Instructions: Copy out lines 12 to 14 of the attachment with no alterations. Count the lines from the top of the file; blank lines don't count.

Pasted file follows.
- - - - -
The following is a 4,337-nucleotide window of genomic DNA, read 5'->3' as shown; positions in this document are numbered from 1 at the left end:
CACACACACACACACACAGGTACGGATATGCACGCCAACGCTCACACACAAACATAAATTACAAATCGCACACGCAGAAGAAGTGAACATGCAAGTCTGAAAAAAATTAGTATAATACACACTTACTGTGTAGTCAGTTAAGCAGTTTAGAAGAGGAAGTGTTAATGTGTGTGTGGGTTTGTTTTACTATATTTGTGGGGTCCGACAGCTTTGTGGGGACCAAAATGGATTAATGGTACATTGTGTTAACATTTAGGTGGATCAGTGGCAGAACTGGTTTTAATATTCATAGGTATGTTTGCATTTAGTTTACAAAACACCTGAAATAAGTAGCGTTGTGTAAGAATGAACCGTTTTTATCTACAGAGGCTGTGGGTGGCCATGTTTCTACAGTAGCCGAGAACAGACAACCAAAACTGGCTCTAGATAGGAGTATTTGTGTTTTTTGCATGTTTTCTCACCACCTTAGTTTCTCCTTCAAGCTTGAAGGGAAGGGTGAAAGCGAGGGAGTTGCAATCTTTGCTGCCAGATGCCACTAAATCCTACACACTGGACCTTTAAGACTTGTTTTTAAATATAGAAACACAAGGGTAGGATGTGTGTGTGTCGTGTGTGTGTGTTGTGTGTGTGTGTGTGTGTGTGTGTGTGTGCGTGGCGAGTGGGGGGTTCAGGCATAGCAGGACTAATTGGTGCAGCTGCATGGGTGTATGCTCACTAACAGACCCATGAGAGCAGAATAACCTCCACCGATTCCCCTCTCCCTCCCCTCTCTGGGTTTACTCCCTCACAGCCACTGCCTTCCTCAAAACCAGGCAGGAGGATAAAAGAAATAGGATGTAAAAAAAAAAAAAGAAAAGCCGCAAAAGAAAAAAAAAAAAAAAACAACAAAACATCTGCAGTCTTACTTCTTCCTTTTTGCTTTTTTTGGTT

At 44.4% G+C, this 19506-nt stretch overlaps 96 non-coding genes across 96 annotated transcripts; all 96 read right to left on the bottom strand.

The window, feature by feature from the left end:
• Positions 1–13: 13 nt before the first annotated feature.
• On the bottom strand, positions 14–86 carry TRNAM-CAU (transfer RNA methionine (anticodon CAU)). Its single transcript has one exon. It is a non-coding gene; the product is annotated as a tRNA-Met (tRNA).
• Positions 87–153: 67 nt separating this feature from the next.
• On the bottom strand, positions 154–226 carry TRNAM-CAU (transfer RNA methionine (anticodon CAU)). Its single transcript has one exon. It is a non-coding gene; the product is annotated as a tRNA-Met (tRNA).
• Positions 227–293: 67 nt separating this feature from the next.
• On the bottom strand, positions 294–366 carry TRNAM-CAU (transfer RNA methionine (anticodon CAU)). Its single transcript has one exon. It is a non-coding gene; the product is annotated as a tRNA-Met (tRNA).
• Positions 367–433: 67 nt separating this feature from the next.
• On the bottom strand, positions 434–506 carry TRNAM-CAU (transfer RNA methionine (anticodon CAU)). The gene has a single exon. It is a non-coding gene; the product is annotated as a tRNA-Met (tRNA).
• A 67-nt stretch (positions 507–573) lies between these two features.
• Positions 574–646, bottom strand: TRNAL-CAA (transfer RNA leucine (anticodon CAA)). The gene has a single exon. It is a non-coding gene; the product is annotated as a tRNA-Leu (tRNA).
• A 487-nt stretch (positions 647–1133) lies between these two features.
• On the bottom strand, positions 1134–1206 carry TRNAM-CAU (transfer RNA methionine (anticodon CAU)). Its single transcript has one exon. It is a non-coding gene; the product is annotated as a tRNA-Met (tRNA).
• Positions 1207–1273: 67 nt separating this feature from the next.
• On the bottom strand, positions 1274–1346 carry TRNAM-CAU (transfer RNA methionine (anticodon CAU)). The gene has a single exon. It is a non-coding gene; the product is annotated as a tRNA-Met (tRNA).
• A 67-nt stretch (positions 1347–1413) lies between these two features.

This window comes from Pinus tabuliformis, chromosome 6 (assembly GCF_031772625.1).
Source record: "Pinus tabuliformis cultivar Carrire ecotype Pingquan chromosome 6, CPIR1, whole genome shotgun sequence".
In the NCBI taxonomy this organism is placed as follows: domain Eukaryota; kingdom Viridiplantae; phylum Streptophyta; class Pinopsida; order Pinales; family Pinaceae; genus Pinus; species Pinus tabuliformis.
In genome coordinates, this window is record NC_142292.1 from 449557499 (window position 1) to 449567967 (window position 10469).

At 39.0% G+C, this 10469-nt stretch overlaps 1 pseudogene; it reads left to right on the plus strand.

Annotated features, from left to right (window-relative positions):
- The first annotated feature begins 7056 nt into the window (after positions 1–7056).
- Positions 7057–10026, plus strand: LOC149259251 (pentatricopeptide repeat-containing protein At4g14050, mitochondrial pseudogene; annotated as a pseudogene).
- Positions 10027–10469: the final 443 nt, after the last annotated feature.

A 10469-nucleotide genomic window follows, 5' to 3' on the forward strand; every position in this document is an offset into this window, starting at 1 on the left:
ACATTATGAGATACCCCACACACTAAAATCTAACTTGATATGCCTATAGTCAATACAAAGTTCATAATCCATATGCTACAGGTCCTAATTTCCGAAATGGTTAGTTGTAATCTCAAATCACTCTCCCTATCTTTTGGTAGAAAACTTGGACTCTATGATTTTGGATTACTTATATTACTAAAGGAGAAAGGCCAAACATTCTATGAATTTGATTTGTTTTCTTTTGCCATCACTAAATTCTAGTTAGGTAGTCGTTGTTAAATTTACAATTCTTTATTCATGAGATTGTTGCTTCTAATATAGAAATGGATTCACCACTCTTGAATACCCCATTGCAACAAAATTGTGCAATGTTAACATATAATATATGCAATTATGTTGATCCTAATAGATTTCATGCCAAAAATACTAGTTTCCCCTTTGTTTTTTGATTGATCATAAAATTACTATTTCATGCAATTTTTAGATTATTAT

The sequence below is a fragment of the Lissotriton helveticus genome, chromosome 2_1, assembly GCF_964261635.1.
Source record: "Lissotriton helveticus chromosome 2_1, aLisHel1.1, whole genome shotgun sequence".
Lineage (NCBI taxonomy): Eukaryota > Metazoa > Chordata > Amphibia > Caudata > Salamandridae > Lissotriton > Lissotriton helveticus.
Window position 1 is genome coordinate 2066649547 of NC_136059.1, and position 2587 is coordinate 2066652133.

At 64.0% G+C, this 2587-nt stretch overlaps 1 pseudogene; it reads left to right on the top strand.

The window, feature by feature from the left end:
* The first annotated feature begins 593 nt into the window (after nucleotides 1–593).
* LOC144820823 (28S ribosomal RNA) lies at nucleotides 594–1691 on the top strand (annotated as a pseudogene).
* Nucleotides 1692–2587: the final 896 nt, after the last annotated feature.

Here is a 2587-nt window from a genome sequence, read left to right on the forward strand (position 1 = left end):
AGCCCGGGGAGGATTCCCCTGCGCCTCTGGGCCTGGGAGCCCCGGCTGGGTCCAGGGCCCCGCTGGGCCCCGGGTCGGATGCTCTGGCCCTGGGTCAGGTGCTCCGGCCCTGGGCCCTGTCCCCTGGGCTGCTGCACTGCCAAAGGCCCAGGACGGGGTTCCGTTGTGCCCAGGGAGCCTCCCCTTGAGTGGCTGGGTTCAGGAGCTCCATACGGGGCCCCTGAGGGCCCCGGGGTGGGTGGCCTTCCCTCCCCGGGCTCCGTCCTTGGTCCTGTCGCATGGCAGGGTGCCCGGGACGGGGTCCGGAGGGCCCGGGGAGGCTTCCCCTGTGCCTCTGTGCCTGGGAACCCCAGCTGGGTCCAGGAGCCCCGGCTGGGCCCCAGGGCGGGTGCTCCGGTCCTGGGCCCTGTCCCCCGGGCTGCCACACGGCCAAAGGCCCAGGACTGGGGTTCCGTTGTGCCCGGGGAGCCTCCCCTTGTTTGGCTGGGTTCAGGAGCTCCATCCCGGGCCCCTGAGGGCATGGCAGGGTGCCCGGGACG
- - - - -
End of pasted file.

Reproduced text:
• On the bottom strand, positions 434–506 carry TRNAM-CAU (transfer RNA methionine (anticodon CAU)). The gene has a single exon. It is a non-coding gene; the product is annotated as a tRNA-Met (tRNA).
• A 67-nt stretch (positions 507–573) lies between these two features.
• Positions 574–646, bottom strand: TRNAL-CAA (transfer RNA leucine (anticodon CAA)). The gene has a single exon. It is a non-coding gene; the product is annotated as a tRNA-Leu (tRNA).